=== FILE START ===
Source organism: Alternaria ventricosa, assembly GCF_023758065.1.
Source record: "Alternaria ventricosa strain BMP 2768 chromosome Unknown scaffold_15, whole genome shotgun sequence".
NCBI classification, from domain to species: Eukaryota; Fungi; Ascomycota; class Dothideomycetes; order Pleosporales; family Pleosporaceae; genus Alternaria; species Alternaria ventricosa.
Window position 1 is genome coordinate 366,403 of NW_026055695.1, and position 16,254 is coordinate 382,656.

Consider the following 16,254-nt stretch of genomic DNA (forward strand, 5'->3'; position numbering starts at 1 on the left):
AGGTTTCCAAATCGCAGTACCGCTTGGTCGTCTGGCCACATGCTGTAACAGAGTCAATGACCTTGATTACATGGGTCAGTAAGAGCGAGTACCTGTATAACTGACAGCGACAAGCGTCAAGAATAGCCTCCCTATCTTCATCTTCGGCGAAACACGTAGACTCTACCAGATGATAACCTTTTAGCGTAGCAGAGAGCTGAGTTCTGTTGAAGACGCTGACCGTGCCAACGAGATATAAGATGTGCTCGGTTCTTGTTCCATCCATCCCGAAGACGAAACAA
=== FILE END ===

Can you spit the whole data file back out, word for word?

Source organism: Alternaria ventricosa, assembly GCF_023758065.1.
Source record: "Alternaria ventricosa strain BMP 2768 chromosome Unknown scaffold_15, whole genome shotgun sequence".
NCBI classification, from domain to species: Eukaryota; Fungi; Ascomycota; class Dothideomycetes; order Pleosporales; family Pleosporaceae; genus Alternaria; species Alternaria ventricosa.
Window position 1 is genome coordinate 366,403 of NW_026055695.1, and position 16,254 is coordinate 382,656.

Consider the following 16,254-nt stretch of genomic DNA (forward strand, 5'->3'; position numbering starts at 1 on the left):
AGGTTTCCAAATCGCAGTACCGCTTGGTCGTCTGGCCACATGCTGTAACAGAGTCAATGACCTTGATTACATGGGTCAGTAAGAGCGAGTACCTGTATAACTGACAGCGACAAGCGTCAAGAATAGCCTCCCTATCTTCATCTTCGGCGAAACACGTAGACTCTACCAGATGATAACCTTTTAGCGTAGCAGAGAGCTGAGTTCTGTTGAAGACGCTGACCGTGCCAACGAGATATAAGATGTGCTCGGTTCTTGTTCCATCCATCCCGAAGACGAAACAA